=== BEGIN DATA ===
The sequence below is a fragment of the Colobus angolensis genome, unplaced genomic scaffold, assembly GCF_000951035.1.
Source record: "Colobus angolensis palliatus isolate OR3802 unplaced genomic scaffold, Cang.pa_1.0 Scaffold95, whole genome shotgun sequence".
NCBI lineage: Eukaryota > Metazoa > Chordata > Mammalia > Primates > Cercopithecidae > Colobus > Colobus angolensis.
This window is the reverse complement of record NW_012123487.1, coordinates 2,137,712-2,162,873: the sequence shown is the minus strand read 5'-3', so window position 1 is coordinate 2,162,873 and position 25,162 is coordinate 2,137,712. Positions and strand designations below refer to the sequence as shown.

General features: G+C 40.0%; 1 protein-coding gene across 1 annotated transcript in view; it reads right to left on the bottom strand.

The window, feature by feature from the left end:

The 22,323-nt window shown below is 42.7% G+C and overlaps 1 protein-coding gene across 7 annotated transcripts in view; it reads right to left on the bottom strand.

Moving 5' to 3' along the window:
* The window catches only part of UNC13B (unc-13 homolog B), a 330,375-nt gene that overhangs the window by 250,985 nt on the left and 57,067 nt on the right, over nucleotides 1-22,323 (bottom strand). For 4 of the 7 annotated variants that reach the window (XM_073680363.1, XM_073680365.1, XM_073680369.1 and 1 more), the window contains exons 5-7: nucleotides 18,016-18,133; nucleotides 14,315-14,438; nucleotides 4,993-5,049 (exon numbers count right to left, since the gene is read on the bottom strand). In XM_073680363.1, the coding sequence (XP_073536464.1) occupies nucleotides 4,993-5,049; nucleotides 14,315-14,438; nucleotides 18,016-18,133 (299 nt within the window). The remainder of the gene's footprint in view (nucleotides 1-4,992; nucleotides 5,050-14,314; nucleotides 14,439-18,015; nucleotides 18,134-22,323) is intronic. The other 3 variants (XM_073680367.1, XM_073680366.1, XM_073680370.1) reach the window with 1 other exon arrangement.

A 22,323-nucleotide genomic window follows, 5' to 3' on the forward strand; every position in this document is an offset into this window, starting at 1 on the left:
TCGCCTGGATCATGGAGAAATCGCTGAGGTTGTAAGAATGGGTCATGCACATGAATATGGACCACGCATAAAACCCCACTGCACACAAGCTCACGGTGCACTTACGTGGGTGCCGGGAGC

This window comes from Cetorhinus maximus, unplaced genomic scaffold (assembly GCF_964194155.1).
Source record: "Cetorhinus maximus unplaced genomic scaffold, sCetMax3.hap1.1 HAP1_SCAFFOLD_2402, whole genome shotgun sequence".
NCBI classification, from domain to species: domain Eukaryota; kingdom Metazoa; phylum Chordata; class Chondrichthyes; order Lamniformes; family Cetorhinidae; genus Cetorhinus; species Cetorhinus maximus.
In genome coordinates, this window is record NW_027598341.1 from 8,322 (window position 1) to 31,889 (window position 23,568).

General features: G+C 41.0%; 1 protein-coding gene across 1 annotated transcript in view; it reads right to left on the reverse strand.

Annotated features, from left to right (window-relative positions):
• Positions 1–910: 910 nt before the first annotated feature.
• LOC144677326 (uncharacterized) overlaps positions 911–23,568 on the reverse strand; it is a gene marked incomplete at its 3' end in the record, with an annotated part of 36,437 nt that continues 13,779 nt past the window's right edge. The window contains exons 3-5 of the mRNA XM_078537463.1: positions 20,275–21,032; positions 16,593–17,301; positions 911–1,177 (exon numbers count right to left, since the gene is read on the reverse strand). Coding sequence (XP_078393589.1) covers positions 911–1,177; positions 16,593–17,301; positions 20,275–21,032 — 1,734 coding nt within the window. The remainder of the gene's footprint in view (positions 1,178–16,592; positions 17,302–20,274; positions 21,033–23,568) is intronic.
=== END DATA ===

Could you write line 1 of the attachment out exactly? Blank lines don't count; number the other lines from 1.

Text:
The sequence below is a fragment of the Colobus angolensis genome, unplaced genomic scaffold, assembly GCF_000951035.1.